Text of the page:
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CROWDFUNDING YOUR STARTUP - BASICS

Cynthia Charlier & Jeoffrey Vigneron
23 février 2017


Crowdfunding is the process of raising capital for a business project, by using the Internet and various social media platforms, to reach out to a large group of people.

Typically, the crowdfunding model involves three parties:
  • The project initiator/creator who proposes the project;
  • The supporters/backers/investors, comprising individuals or groups of individuals, who support the project and ;
  • The internet platform, which brings the parties together for launching the project by allowing supporters to make their contributions or donations online, and coordinating and managing fundraising activities.

There are currently four main kinds of crowdfunding models:
  • Donation crowdfunding: supporters have a social or a personal interest for investing, without expecting anything in return;
  • Reward cowdfunding : In return for a donation from supporters of a project, the project initiator typically gives some type of incentive for participation ;.
  • Debt crowdfunding (or peer-to-peer lending): supporters receive the principal along with the interest payable and;
  • Equity crowdfunding: supporters invest in the project in exchange for equity. If the project becomes successful, the value of their share will increase.

The Belgian Law of 18 December 2016 on crowdfunding entered into force on 1 February 2017.  

The law aims at finding a harmonious balance between the need for a light crowdfunding regime (less expensive) and the need to protect investors by regulating platforms targeting Belgian investors by way of debt or equity instruments. Donation- and reward-crowdfunding are excluded from the scope of the law.

Key features include:
  • Alternative finance service: The crowdfunding law introduces a specific status for equity and debt crowdfunding platforms referred to as “alternative financing platforms” and prescribes operating requirements (professional duties, information requirements, procedures on conflicts of interest and appropriateness tests) for both alternative financing platforms and regulated entities (credit institutions and investment funds) that engage in alternative financing activities;
  • Higher thresholds for the prospectus exemption: The crowdfunding law provides for an exemption from the obligation to publish a prospectus for public offerings through an alternative financing platform for less than EUR 300,000 with a maximum of EUR 5,000 per individual investor (that used to be 3.000 per investor);
  • Activation of tax advantages (tax shelter, tax reduction, exemption). Investments via a crowdfunding platform or a starter fund benefit from tax advantages that were already available for direct investments in startup companies.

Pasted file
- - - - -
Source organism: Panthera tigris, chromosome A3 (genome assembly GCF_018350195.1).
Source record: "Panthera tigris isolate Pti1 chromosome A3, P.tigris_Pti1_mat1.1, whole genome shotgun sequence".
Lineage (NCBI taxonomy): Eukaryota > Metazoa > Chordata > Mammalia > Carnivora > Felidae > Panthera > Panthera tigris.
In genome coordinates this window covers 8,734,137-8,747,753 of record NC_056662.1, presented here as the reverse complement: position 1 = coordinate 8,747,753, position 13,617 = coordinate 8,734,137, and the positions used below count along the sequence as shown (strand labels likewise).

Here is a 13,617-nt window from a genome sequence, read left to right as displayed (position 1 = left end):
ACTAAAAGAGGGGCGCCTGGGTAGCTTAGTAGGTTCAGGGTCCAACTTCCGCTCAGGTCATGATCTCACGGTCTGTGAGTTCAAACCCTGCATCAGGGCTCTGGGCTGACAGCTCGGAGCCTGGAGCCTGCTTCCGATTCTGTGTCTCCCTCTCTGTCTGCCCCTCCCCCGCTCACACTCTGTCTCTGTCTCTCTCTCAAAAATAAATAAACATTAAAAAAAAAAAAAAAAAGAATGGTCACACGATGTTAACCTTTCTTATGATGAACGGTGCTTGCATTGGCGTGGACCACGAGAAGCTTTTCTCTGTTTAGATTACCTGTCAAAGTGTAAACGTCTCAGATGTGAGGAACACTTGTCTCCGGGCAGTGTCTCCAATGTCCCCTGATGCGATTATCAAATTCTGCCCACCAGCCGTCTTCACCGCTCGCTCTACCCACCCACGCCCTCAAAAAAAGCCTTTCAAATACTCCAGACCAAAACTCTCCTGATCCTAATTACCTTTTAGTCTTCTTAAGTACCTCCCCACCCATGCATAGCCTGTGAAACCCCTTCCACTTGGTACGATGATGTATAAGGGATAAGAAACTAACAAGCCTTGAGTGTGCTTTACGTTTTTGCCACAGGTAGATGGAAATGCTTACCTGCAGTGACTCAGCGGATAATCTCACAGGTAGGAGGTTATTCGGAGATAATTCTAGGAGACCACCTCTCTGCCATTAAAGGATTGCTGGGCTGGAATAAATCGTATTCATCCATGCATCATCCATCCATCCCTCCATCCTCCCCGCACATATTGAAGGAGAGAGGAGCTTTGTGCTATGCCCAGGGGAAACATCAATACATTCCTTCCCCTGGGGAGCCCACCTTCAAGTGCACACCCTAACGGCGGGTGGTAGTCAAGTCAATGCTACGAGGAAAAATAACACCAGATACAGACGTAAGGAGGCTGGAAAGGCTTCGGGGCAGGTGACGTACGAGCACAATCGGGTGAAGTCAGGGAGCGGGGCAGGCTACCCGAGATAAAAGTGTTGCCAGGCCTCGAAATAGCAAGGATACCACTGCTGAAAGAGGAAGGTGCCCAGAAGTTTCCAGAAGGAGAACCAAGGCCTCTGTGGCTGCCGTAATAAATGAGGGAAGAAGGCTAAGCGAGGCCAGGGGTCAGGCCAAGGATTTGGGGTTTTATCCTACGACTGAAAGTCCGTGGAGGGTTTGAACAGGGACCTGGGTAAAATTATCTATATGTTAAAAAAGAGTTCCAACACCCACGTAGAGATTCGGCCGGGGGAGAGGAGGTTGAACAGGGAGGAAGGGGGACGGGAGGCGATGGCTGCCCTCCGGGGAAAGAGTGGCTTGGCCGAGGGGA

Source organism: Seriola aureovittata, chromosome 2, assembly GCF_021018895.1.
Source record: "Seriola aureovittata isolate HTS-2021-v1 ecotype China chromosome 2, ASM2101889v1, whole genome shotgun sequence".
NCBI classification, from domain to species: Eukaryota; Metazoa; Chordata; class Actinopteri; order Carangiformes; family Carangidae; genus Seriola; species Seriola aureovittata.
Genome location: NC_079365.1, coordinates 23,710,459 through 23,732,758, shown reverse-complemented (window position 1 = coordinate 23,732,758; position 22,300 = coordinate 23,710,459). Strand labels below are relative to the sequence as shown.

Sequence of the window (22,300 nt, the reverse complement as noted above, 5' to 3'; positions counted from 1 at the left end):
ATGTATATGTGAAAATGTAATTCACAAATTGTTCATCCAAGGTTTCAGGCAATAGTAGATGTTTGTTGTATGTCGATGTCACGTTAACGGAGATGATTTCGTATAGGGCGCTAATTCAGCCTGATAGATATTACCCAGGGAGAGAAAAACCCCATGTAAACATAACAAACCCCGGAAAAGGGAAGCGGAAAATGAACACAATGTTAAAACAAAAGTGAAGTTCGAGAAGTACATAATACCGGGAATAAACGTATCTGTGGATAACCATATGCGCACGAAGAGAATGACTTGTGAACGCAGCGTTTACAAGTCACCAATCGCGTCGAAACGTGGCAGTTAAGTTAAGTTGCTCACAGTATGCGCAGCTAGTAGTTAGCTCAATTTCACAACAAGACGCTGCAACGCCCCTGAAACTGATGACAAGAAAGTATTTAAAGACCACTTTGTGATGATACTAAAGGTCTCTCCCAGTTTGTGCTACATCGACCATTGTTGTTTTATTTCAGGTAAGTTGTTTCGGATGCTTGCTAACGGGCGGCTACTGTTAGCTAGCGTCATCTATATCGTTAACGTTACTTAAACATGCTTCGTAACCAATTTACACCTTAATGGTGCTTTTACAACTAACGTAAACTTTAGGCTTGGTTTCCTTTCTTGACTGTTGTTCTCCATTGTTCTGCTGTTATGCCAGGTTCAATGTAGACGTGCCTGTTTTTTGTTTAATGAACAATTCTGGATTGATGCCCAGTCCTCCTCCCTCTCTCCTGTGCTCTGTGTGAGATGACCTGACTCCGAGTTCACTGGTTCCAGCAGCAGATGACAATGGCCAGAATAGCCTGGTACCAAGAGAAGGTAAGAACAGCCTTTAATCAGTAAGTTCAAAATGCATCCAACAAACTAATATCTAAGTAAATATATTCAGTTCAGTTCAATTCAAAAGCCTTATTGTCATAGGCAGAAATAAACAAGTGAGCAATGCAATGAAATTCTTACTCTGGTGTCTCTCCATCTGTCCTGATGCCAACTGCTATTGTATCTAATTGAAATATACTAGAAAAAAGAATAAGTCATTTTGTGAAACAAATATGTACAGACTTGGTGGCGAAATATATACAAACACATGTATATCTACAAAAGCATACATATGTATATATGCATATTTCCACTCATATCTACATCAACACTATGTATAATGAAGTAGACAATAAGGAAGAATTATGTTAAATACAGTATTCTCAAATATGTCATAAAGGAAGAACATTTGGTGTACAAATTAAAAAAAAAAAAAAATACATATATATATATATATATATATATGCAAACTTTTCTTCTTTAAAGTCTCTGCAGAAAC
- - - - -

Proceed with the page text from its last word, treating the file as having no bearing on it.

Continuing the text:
Crowdfunding is a trending topic nowadays. Domestic and international media are increasingly reporting on crowdfunding as an alternative form of funding of projects and enterprises.

Successfully crowdfunded projects can indeed get huge amounts of attention, on social media and elsewhere, which can help startup grow beyond what the money raised alone could have done.

However, in any case, project initiators must be aware of the following risks before embarking on crowdfunding:
  • Not succeeding: If the fundraising target is not reached, money collected during the campaign will have to be returned to investors in most cases.
  • People copying the project: There is no protection of intellectual property on crowdfunding platforms. Initiators' ideas are online for plenty of people to see and there is a risk of someone duplicating their proposition.
  • Underestimating the costs: Proper budgeting and planning are vital. It is common to underestimate just how much time and resources crowdfunding takes. Some forms of crowdfunding may even create additional costs. For Crowdfunding, transactions are one time, and not continuous. Project initiators must learn how to balance the short-term influx of cash raised through crowdfunding efforts with the daily cash flow expense requirements of his business.
  • Damage to reputation: As the market is now quite competitive, no doubt that experienced investors will be looking into the offering. Any error or under-preparation will reflect badly on the project initiators and their project or business.
  • Responsibilities & liabilities: Dealing with a potentially diverse set of investors/supporters/backers brings different issues, expectations and demands. Not understanding a contributor’s rights, complaints handling or enforcement mechanisms can create problems, particularly with equity crowdfunding, which comes with some loss of control over your startup.


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